NCDHHS sunset COVID toolkit for K-12 schools

An image from the Strong Schools NC Toolkit is featured in this image.

RALEIGH — The N.C. Department of Health and Human Services quietly issued a memo sunsetting its COVID-19 guidance toolkit for K-12 schools.  

“As of June 23, 2022, NCDHHS has sunset the StrongSchools NC Public Health Toolkit. Going forward, school administrators, staff, and families should now refer to the CDC’s Operational Guidance for K12 Schools for information on how to lower risk of COVID-19 in school settings,” the memo issued by N.C. Department of Health and Human Services (NCDHHS) reads.  

NCDHHS did not issue a press release or similar, instead N.C. State Superintendent Catherine Truitt broke the news on social media. 

“Effective today, @ncdhhs will be sunsetting the NC StrongSchools Toolkit. Going forward, school administrators, staff, and families should refer to the @CDCgov’s Operational Guidance for K12 Schools for information on how to lower the risk of COVID-19,” Truitt tweeted. 

During state board of education meetings over the last year, Truitt consistently pressed NCDHHS officials for more details behind its metrics, particularly on mask wearing, as well as calling for an end to the use of the toolkit. 

NCDHHS’ June 23 memo outlined CDC guidance “highlights” for K-12 schools including it no longer being recommended schools require staff to report vaccination status or be required to regularly get tested if unvaccinated. 

Additionally, the CDC has dropped universal contact tracing and social distancing rules.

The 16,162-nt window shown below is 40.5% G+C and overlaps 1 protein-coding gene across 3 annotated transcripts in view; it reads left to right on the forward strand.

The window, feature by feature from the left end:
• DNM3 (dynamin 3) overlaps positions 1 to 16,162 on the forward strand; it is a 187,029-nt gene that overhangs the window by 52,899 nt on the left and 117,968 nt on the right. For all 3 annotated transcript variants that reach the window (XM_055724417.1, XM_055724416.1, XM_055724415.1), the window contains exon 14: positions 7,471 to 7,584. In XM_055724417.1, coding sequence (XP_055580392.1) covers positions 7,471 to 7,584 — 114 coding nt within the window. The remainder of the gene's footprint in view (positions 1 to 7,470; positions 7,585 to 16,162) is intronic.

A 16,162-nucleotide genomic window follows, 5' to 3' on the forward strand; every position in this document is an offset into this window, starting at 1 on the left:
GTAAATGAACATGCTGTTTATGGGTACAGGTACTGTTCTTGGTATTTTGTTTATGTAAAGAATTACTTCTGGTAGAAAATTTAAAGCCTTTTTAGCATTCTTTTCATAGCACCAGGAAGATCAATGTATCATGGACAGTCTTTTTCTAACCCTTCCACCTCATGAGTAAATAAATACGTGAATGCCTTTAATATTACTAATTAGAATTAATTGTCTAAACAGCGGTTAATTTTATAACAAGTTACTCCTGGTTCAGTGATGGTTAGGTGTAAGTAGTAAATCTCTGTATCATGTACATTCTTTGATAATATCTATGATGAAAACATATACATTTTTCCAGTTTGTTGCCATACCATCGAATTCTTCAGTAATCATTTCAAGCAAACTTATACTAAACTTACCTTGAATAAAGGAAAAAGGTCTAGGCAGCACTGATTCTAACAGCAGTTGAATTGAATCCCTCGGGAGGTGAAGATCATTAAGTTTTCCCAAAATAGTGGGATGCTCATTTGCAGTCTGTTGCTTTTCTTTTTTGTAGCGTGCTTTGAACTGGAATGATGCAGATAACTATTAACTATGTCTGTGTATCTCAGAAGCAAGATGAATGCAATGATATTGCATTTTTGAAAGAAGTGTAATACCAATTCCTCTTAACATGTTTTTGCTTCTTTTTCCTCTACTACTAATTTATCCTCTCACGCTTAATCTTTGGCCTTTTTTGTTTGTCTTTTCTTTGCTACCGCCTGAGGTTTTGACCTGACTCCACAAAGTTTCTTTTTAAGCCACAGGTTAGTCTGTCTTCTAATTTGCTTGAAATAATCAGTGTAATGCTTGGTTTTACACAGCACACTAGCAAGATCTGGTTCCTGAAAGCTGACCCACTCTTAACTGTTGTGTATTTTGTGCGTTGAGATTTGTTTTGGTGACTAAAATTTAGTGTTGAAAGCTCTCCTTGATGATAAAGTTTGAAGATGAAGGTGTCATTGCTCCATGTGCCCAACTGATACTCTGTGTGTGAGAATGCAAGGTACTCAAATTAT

The CDC’s Operational Guidance says masking is optional at all levels of transmission but wearing a mask is “recommended” if levels are “high” on the CDC’s COVID-19 community level scale. 

The CDC’s community levels were rolled out earlier this year and are based on whichever had the higher rate; new admissions or inpatient beds metrics. This level is calculated by first looking at whether an area has fewer than 200 new cases per 100,000 people in the last seven days. The community level is then determined by taking new admissions and inpatient beds and indicators using the scale for the area’s number for new cases. 

Since its implementation early on during the pandemic, parents have complained the StrongSchools toolkit was confusing and overly relied on by districts. The toolkit was also used by former NCDHHS Secretary Mandy Cohen to threaten legal action against Union County Public Schools over contact tracing and quarantine guidance. 

About A.P. Dillon 714 Articles
A.P. Dillon is a North State Journal reporter located near Raleigh, North Carolina. Find her on Twitter: @APDillon_